Massey projects awarded Teaching and Learning Research Initiative funding

Wednesday 17 January 2024

The Teaching and Learning Research Initiative (TLRI) has announced the successful recipients of its latest funding round.

Associate Professor Pania Te Maro and Dr Sharyn Heaton.

Last updated: Thursday 18 January 2024

Associate Professor Pania Te Maro, Ngāti Pōrou, Te Whānau a Pōkai and Dr Sharyn Heaton, Ngāti Apa ki te Rā Tō, Muaūpoko, Rangitāne, Kai Tahu, Te Arawa, join the prestigious cohort of 2024 funding recipients, contributing to Te Kunenga ki Pūrehuroa Massey University's legacy of grant recipients.

Since 2003, the TLRI has reinforced its commitment to bridging educational research with classroom practice. It aims to enhance the connection between educational research and teaching practice, fostering better outcomes for ākonga in Aotearoa New Zealand.

TLRI funds top-tier research projects designed to improve learner outcomes, all of which involve collaborations between researchers and educators. Supported by the Ministry of Education and administered by the New Zealand Council for Educational Research Rangahau Mātauranga o Aotearoa, TLRI represents a cornerstone in nurturing educational advancements.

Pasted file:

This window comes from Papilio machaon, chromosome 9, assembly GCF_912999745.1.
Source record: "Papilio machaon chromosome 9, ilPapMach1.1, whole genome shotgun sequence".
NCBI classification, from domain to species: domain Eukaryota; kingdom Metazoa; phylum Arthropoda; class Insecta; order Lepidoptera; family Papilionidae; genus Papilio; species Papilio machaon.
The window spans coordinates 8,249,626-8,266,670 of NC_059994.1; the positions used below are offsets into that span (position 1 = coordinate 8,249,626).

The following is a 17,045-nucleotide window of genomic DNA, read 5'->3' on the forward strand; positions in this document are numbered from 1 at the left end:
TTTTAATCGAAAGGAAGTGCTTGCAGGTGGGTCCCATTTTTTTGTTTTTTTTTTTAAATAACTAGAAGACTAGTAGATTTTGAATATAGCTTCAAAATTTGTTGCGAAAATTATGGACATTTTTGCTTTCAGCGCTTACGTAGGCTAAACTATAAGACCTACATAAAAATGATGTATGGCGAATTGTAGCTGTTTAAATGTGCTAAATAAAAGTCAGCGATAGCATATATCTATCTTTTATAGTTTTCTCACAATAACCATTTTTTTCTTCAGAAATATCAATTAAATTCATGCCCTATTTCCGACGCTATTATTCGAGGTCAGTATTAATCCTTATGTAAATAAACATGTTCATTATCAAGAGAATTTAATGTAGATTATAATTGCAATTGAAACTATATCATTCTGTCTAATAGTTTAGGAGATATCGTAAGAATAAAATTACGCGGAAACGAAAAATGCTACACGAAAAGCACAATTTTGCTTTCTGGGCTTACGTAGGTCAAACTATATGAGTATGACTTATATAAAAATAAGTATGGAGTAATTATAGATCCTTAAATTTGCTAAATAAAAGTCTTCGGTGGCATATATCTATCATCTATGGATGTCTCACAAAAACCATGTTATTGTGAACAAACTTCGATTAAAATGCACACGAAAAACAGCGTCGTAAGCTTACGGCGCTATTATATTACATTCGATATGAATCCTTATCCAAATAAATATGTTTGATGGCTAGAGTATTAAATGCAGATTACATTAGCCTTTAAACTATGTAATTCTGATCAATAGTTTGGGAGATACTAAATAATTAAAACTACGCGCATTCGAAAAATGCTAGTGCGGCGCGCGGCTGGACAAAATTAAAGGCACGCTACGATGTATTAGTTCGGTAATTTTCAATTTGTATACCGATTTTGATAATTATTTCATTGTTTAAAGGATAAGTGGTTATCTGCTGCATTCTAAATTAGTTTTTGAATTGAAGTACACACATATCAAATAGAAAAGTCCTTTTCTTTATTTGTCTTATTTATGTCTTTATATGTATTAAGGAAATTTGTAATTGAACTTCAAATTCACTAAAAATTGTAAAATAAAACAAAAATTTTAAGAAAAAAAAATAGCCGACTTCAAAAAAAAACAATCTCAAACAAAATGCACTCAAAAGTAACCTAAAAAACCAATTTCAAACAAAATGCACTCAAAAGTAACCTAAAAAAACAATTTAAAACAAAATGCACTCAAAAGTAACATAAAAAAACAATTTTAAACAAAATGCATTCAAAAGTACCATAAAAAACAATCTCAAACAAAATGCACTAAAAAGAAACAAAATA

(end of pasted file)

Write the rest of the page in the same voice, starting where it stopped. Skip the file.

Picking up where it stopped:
Provost Professor Giselle Byrnes says both projects illustrate the key goal of the TLRI, to strengthen the relationship between educational research and teaching practice to improve outcomes for ākonga.

“Exposing students to different knowledge systems, in particular mātauranga Māori, and working in partnership with ākonga to enrich their learning journey is a feature of our university’s strategic goals and these projects translate that ambition into research practice. This is vital research and research that matters.”

Massey’s successful projects

Associate Professor Pania Te Maro is the lead of Equity for Mātauranga Māori in Mathematics Education. This three-year project aims to comprehend current educational practices and needs for equity in mātauranga Māori. Its goal is to design strategies integrating Māori knowledge into mathematics education collaboratively.